Is Abstinence the Better Choice?

Kudos to these guys for offering practicalities, for focusing on how to get the heck off the dismal, almost alcoholic path; so often books like this (that diagnose) focus on the diagnosis, then tack on a couple practical chapters about how to help yourself, but never enough. I admire the authors for giving such focus to what their readers would need most: tools.

I have two criticisms of this book. One aspect that was problematic for me (and quite possibly will not bug others) was the unending use of the phrase "almost alcoholic" throughout the book, which I found distracting and overbearing. It seemed to be used so often throughout each chapter that I found it practically becomes a diagnostic convention--a slippery slope in the domain of un-diagnosable, `potential' alcoholism. Since "almost alcoholic" isn't a diagnosis, I'd have preferred it if instead a variety of words, terms, and phrases had been used throughout the book rather than something so branding. My second criticism is that in many instances the case examples (Sally, Ann, Jamal, etc.) dominated chapters and I would have liked more balance between client stories and direct advice and explanations given from the authors to their readers.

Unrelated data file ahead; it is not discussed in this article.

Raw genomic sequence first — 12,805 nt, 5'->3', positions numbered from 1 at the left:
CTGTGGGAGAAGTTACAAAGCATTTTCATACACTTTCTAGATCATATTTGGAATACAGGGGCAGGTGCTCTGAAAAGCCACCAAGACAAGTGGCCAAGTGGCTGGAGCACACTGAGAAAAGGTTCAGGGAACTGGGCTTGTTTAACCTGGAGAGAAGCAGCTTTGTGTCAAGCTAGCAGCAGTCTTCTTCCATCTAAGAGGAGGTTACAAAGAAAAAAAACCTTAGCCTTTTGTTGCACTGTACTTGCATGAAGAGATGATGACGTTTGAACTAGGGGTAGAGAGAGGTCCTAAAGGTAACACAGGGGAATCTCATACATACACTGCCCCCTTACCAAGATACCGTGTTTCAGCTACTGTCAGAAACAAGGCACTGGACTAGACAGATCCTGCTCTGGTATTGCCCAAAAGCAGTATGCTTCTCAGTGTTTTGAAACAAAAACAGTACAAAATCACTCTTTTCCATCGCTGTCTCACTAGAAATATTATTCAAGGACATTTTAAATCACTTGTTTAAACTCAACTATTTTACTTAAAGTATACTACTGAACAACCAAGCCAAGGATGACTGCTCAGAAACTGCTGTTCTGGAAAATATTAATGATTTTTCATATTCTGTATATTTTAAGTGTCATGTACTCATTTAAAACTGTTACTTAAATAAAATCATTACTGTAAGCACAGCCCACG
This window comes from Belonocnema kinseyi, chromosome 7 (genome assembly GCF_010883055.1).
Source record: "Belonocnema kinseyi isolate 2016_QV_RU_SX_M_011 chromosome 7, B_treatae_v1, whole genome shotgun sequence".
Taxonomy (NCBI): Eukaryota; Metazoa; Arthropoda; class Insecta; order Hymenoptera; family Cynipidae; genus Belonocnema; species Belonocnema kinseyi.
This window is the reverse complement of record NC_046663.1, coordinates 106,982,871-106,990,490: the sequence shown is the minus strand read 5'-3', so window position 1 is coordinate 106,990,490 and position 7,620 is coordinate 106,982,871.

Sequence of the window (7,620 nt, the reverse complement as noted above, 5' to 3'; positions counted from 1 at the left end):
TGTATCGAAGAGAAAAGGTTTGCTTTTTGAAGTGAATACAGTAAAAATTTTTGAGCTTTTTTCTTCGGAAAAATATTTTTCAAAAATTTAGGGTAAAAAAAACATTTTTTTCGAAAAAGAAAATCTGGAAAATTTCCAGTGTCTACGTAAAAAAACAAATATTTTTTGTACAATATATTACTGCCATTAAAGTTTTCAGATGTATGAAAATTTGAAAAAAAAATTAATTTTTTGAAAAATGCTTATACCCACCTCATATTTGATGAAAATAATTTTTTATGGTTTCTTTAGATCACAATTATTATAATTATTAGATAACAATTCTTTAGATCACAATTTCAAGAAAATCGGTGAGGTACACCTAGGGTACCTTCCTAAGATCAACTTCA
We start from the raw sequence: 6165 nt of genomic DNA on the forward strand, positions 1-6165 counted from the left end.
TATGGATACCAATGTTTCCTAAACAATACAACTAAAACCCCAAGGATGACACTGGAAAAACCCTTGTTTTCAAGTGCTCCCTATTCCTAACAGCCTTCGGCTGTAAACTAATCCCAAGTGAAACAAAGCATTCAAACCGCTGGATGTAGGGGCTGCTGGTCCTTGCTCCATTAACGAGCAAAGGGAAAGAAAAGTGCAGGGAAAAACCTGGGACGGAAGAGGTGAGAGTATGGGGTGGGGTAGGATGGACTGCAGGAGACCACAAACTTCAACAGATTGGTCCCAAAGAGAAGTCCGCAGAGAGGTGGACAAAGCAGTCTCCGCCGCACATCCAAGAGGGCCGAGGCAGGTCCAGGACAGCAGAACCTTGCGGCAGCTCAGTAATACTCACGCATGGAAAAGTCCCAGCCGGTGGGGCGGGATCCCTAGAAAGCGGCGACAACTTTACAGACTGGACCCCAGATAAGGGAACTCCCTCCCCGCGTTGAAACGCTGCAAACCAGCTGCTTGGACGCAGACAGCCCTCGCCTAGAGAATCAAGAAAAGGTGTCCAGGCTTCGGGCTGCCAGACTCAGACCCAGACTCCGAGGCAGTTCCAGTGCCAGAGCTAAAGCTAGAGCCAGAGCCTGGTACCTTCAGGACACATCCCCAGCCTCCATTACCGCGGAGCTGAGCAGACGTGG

Full disclosure: the publisher sent me an advance copy of this book. I do plan to recommend it to people who are questioning their use of alcohol or who are concerned about a loved one. The book shares important truths about human behavior, and is a worthwhile tool for self-evaluation. The concept that someone can be "almost" alcoholic is certainly fascinating.
8 of 8 people found the following review helpful
5.0 out of 5 stars A helpful reframe for changing your drinking patterns 25 Aug 2012
By Jeanine M. Swenson - Published on
How many times have you heard someone proclaim, "Well at least I'm not an alcoholic!" Many people will have definite ideas about what consitutes problem or addictive drinking, but this is the first book that I have come across that breaks down the continuum of behavior from social drinker to out-of-control dependancy in a thoughtful, helpful and introspective way. It asks some probing and difficult introductory questions like, "What is my relationship to alcohol and drinking" or, "Do I use alcohol to soothe uncomfortable feelings like loneliness, worry or hurt." What I especially like about this book, is that the assessment section is concise and takes up only about the first third of the narrative while the solutions sections make up the core of the book. After discussing five key signs that may indicate problems, the authors then embark on a thorough dissection of things that are keeping patterns stuck. These solutions are varied and creative and definitely stay away from a one-size-fits-all recipe for reducing alcohol consumption or avoiding worry if current consumption is not a problem for you.